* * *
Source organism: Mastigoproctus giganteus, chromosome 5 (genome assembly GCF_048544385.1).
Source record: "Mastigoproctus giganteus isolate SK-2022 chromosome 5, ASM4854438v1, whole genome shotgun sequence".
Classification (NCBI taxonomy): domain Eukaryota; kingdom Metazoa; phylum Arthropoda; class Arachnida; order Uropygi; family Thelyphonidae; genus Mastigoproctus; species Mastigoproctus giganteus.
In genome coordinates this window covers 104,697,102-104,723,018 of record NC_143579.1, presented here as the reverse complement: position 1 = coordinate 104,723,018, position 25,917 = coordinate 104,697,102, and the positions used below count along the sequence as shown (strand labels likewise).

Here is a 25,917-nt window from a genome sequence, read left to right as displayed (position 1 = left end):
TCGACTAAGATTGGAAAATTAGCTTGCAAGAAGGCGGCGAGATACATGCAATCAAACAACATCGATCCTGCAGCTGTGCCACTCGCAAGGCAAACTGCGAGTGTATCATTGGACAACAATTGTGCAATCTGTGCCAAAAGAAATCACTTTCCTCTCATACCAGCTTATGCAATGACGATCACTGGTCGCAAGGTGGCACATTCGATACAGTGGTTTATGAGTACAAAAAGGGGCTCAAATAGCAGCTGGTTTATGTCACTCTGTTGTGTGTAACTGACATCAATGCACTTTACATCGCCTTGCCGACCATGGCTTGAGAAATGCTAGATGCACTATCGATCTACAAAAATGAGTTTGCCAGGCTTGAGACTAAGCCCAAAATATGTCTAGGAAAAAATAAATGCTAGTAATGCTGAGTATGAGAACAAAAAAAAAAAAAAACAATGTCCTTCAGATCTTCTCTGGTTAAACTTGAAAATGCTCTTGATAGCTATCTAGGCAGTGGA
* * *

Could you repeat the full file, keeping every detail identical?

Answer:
Source organism: Mastigoproctus giganteus, chromosome 5 (genome assembly GCF_048544385.1).
Source record: "Mastigoproctus giganteus isolate SK-2022 chromosome 5, ASM4854438v1, whole genome shotgun sequence".
Classification (NCBI taxonomy): domain Eukaryota; kingdom Metazoa; phylum Arthropoda; class Arachnida; order Uropygi; family Thelyphonidae; genus Mastigoproctus; species Mastigoproctus giganteus.
In genome coordinates this window covers 104,697,102-104,723,018 of record NC_143579.1, presented here as the reverse complement: position 1 = coordinate 104,723,018, position 25,917 = coordinate 104,697,102, and the positions used below count along the sequence as shown (strand labels likewise).

Here is a 25,917-nt window from a genome sequence, read left to right as displayed (position 1 = left end):
TCGACTAAGATTGGAAAATTAGCTTGCAAGAAGGCGGCGAGATACATGCAATCAAACAACATCGATCCTGCAGCTGTGCCACTCGCAAGGCAAACTGCGAGTGTATCATTGGACAACAATTGTGCAATCTGTGCCAAAAGAAATCACTTTCCTCTCATACCAGCTTATGCAATGACGATCACTGGTCGCAAGGTGGCACATTCGATACAGTGGTTTATGAGTACAAAAAGGGGCTCAAATAGCAGCTGGTTTATGTCACTCTGTTGTGTGTAACTGACATCAATGCACTTTACATCGCCTTGCCGACCATGGCTTGAGAAATGCTAGATGCACTATCGATCTACAAAAATGAGTTTGCCAGGCTTGAGACTAAGCCCAAAATATGTCTAGGAAAAAATAAATGCTAGTAATGCTGAGTATGAGAACAAAAAAAAAAAAAAACAATGTCCTTCAGATCTTCTCTGGTTAAACTTGAAAATGCTCTTGATAGCTATCTAGGCAGTGGA